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Based on a new critical edition of Aristotle's De Memoria and two interpretive essays, this book challenges current views on Aristotle's theories of memory and recollection, and argues that these are based on misinterpretations of the text and Aristotle's philosophical goals.
This work examines Aristotle’s discussions of definition in his logical works and the Metaphysics, and argues for the importance of definitions of simple substances, drawing the connection between definitions as first principles of demonstration and as statements of essence.
Edited by Cristina D'Ancona
The transmission of Greek learning to the Arabic-speaking world paved the way to the rise of Arabic philosophy. This volume offers a deep and multifarious survey of transmission of Greek philosophy through the schools of late Antiquity to the Syriac-speaking and Arabic-speaking worlds.
Edited by Christopher Bobonich & Pierre Destrée
The 13 contributions of this collective offer new and challenging ways of reading well-known and more neglected texts on akrasia (lack of control, or weakness of will) in Greek philosophy (Socrates, Plato, Aristotle, the Stoics, Plotinus).
William W. Fortenbaugh
Aristotle’s analysis of emotion and his moral psychology are discussed, as are the relation of virtue to emotion, the status of animals, human friendship and the subordinate role of slaves and women. Persuasion through words and character also receive attention.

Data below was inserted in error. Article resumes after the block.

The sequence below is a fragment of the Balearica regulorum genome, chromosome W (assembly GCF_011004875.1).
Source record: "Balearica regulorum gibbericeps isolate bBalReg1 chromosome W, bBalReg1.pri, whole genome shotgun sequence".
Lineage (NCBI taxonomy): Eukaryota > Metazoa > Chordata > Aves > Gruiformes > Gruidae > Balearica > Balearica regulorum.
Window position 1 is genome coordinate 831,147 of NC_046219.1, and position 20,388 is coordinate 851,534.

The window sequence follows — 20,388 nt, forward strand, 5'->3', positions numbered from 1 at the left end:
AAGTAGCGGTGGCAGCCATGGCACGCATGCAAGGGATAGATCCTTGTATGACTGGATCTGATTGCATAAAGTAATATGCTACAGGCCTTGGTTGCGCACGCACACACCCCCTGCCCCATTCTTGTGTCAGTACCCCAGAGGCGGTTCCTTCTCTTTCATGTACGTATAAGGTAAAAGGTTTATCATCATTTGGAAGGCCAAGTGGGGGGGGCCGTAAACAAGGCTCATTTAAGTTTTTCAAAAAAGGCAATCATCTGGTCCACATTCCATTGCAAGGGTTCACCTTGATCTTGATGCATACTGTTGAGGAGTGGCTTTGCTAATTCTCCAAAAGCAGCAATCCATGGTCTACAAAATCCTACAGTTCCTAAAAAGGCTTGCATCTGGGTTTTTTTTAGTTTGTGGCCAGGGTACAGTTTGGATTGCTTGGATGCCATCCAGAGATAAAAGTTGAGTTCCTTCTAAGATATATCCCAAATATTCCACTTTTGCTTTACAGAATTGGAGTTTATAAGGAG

Edited by William W. Fortenbaugh, Robert W. Sharples and Michael G. Sollenberger
Three treatises on human physiology by Artistotle's pupil Theophrastus are newly edited and translated. A commentary accompanies each treatise, as do indices of words and subjects. Thre treatises relate to the medical and philosophical literature of the period.
L.M. de Rijk
This study offers a re-interpretation of basic elements of Aristotle's semantics and metaphysics (particularly his sublunar ontology) on the basis of a meticulous reconstruction of his semantics. By eliminating anachronistic conceptions commonly ascribed to him, many shortcomings or obscurities ...
J. Mansfeld and D.T. Runia
This ground-breaking study offers the first full-length critical examination of H. Diel's Doxographi Graeci (1879), focussing on the doxographer Aëtius, whose work Diels reconstructed from various later sources. Diel's theory is analysed, revised and improved at significant points.
Edited and Translated by William W. Fortenbaugh, Pamela M. Huby, Robert W. Sharples (Greek and Latin) and Dimitri Gutas (Arabic)
A two-volume collection of the fragments and testimonia relating to Theophratus (c. 270-288/5 B.C.), presenting the texts, critical apparatus and English translation.
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